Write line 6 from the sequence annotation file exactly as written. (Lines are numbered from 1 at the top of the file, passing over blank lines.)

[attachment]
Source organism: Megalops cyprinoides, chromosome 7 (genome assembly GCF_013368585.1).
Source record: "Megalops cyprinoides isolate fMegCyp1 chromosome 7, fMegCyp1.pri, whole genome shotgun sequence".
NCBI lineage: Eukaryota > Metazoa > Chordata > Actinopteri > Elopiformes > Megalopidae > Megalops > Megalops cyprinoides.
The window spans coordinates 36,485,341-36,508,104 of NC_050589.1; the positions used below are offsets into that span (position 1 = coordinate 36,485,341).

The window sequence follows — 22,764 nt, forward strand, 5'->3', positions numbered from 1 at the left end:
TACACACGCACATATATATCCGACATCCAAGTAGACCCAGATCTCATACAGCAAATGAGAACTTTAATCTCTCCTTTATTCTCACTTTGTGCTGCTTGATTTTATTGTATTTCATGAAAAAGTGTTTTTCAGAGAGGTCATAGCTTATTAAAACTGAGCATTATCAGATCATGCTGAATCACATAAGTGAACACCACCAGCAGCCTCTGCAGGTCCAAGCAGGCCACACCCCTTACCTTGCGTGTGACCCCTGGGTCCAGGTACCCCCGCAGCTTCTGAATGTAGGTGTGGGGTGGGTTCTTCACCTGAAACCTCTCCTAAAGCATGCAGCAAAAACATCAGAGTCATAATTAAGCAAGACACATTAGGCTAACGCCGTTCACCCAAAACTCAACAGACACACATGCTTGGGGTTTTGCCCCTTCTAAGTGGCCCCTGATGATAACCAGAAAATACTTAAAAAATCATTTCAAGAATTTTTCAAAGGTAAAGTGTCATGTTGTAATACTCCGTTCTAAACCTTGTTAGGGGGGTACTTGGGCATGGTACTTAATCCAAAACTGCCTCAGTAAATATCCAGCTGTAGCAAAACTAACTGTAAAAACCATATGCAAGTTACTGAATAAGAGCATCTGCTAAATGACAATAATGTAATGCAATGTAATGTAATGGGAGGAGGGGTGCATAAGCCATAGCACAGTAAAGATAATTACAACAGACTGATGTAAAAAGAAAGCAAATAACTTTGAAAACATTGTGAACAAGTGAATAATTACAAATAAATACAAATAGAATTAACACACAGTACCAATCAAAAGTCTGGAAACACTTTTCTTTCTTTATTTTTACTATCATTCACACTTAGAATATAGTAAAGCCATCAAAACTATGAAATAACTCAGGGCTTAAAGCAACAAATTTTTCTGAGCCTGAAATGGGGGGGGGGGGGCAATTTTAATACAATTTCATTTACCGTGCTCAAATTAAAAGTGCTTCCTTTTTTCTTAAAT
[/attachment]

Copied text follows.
TACACACGCACATATATATCCGACATCCAAGTAGACCCAGATCTCATACAGCAAATGAGAACTTTAATCTCTCCTTTATTCTCACTTTGTGCTGCTTGATTTTATTGTATTTCATGAAAAAGTGTTTTTCAGAGAGGTCATAGCTTATTAAAACTGAGCATTATCAGATCATGCTGAATCACATAAGTGAACACCACCAGCAGCCTCTGCAGGTCCAAGCAGGCCACACCCCTTACCTTGCGTGTGACCCCTGGGTCCAGGTACCCCCGCAGCTTCTGAATGTAGGTGTGGGGTGGGTTCTTCACCTGAAACCTCTCCTAAAGCATGCAGCAAAAACATCAGAGTCATAATTAAGCAAGACACATTAGGCTAACGCCGTTCACCCAAAACTCAACAGACACACATGCTTGGGGTTTTGCCCCTTCTAAGTGGCCCCTGATGATAACCAGAAAATACTTAAAAAATCATTTCAAGAATTTTTCAAAGGTAAAGTGTCATGTTGTAATACTCCGTTCTAAACCTTGTTAGGGGGGTACTTGGGCATGGTACTTAATCCAAAACTGCCTCAGTAAATATCCAGCTGTAGCAAAACTAACTGTAAAAACCATATGCAAGTTACTGAATAAGAGCATCTGCTAAATGACAATAATGTAATGCAATGTAATGTAATGGGAGGAGGGGTGCATAAGCCATAGCACAGTAAAGATAATTACAACAGACTGATGTAAAAAGAAAGCAAATAACTTTGAAAACATTGTGAACAAGTGAATAATTACAAATAAATACAAATAGAATTAACACACAGTACCAATCAAAAGTCTGGAAACACTTTTCTTTCTTTATTTTTACTATCATTCACACTTAGAATATAGTAAAGCCATCAAAACTATGAAATAACTCAGGGCTTAAAGCAACAAATTTTTCTGAGCCTGAAATGGGGGGGGGGGGGCAATTTTAATACAATTTCATTTACCGTGCTCAAATTAAAAGTGCTTCCTTTTTTCTTAAAT